FOX 2 - Michigan GOP senators Lana Theis and Tom Barrett are requesting an election audit citing anomalies like the documented Antrim County ballot processing problem and numerous allegations of state election discrepancies.
In a letter to Secretary of State Jocelyn Benson Thursday, the two are "urging" her for an official audit before the State Board of Canvassers certify the 2020 General Election results.
“Every citizen deserves to have faith in the integrity of the election process and its outcome,” Thies and Barrett wrote. “It is our responsibility, as elected public servants, to assure the people of Michigan of the process’s integrity through complete transparency and the faithful investigation of any allegations of wrongdoing, fraud, or abuse.”
In Antrim County a glitch caused thousands of ballots to be wrongly counted for the opposing candidate. Antrim is one of 47 counties in the state to use Dominion Voting Systems to process ballots. Dominion has been a flashpoint for controversy with questions being raised around the country about security issues or even a software problem.
Adding to the firestorm has been Rudy Giuliani who claims to have whistleblowers that promise thus far unsubstantiated proof about the system's problems.
Also mentioned in the letter are allegations that election officials:
- Counted ineligible ballots and counted the same batches of ballots multiple times
- Instructed poll workers to backdate absentee ballots and counted late ballots after pre-dating them
- Used false information to process ballots
- Accepted ballots deposited into drop boxes after the deadline
- Duplicated ballots illegally
- Ordered election workers not to verify voter signatures on absentee ballots
- Barred poll challengers from observing and coached voters for a particular candidate and party.
The letter also claims large bundles of ballots turned up in the wee hours of the morning at TCF Center from out-of-state vehicles.
Although at least one instance has been disproven of a white van that was actually a TV station transporting a large battery in a red wagon. That video went viral on various conservative websites in the days after the election.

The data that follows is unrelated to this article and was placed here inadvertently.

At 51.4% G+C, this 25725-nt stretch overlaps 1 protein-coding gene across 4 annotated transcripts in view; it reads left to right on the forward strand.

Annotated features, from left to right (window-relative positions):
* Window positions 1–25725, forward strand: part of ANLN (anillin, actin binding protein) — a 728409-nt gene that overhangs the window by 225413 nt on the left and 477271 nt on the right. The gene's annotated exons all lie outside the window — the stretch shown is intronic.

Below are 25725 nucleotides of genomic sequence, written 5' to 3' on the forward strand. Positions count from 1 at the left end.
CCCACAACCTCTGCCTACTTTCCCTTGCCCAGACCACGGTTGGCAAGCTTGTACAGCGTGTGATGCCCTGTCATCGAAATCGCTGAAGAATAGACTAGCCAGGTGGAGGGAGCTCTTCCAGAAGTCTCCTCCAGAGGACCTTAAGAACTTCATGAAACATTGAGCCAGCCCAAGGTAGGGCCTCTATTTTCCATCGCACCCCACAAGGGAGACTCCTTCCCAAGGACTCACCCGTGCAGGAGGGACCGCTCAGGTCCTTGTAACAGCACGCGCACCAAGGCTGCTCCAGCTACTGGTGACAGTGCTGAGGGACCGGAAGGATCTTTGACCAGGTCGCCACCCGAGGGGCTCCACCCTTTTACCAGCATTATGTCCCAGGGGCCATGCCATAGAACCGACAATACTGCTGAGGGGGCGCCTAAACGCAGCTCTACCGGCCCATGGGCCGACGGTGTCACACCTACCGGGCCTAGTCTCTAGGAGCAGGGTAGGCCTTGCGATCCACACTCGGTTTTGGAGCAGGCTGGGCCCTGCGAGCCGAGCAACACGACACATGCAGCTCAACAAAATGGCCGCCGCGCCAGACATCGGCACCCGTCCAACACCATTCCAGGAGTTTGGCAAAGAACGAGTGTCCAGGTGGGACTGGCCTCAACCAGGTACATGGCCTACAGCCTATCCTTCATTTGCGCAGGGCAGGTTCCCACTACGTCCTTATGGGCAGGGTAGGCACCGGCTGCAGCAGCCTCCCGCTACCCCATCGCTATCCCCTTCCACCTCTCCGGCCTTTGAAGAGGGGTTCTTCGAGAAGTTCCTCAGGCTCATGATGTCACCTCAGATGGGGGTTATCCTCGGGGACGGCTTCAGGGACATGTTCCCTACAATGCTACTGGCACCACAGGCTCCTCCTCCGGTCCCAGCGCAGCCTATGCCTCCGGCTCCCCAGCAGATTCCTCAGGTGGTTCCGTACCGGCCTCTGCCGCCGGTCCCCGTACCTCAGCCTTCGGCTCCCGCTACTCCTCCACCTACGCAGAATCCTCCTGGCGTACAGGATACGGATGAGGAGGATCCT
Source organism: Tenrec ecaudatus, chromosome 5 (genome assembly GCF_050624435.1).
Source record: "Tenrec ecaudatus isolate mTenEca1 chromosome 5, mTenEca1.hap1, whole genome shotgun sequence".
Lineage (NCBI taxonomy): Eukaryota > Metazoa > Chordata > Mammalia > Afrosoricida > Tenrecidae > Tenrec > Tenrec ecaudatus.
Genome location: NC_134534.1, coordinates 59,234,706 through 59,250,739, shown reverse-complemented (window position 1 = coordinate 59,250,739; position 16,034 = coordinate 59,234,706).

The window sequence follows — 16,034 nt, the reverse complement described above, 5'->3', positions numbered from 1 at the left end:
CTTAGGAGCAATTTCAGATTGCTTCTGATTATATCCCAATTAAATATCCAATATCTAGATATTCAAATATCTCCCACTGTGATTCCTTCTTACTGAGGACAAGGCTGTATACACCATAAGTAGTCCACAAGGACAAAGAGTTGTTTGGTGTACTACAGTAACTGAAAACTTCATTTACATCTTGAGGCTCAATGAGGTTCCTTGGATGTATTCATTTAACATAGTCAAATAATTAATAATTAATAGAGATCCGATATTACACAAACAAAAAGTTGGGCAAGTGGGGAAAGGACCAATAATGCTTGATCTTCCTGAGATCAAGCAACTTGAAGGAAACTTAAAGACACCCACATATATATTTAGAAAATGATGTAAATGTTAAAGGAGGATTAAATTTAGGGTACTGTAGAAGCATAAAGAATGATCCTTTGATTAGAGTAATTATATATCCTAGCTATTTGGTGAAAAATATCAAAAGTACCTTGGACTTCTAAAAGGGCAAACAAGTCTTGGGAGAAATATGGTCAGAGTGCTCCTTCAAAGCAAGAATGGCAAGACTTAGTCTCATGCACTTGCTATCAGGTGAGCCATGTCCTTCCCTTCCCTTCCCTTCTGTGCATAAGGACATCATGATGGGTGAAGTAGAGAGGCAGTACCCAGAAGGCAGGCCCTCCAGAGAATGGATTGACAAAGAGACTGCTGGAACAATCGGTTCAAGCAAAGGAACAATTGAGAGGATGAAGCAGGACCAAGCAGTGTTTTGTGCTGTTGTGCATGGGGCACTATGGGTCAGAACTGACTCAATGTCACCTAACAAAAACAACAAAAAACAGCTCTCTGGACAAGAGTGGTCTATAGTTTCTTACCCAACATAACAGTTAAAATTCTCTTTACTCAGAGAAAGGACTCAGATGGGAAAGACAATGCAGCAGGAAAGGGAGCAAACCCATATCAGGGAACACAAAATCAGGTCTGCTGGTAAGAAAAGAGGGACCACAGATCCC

The Trump campaign has filed lawsuits regarding the election, which Attorney General Dana Nessel has said are frivolous and even in some cases are meant to suppress the Black vote.
"Michigan’s elections were conducted fairly, effectively, and transparently and are an accurate reflection of the will of Michigan voters," Benson said last week. "As Detroit officials have stated, hundreds of challengers from both parties were inside their absent voter counting board all afternoon and evening. And even after some left, there were always challengers from both parties in the room. Dozens of reporters were in the room as well. "
When it comes to backdating, Benson said in a statement last week:
"No ballots were backdated," she said in a statement. "A clerical error was made when some ballot envelopes were received in Detroit satellite offices. Although employees stamped a date of receipt on the envelopes, an employee failed to complete the transaction for receiving the ballot by saving that date in the Qualified Voter File. Therefore, at the absent voter counting board, after discussion with Republican challengers who chose not to challenge the process, the staff was instructed to enter that date stamped on the envelope ensuring that no voters were disenfranchised by the clerical error."
On the Antrim County Dominion issues, she said:
The erroneous reporting of unofficial results from Antrim county was a result of an accidental error on the part of the Antrim County Clerk. The equipment and software did not malfunction and all ballots were properly tabulated. However, the clerk accidentally did not update the software used to collect voting machine data and report unofficial results.
"Like many counties in Michigan, Antrim County uses the Dominion Voting Systems election management system and voting machines (ballot tabulators.) The county receives programming support from Election Source. Tabulators are programmed to scan hand-marked, paper ballots. When machines are finished scanning the ballots, the paper ballots are retained and a totals tape showing the number of votes for each candidate in each race is printed from the machine.
"In order to report unofficial results, county clerks use election management system software to combine the electronic totals from tabulators and submit a report of unofficial results. Because the clerk did not update software, even though the tabulators counted all the ballots correctly, those accurate results were not combined properly when the clerk reported unofficial results."
To read the full letter submitted to Benson see below: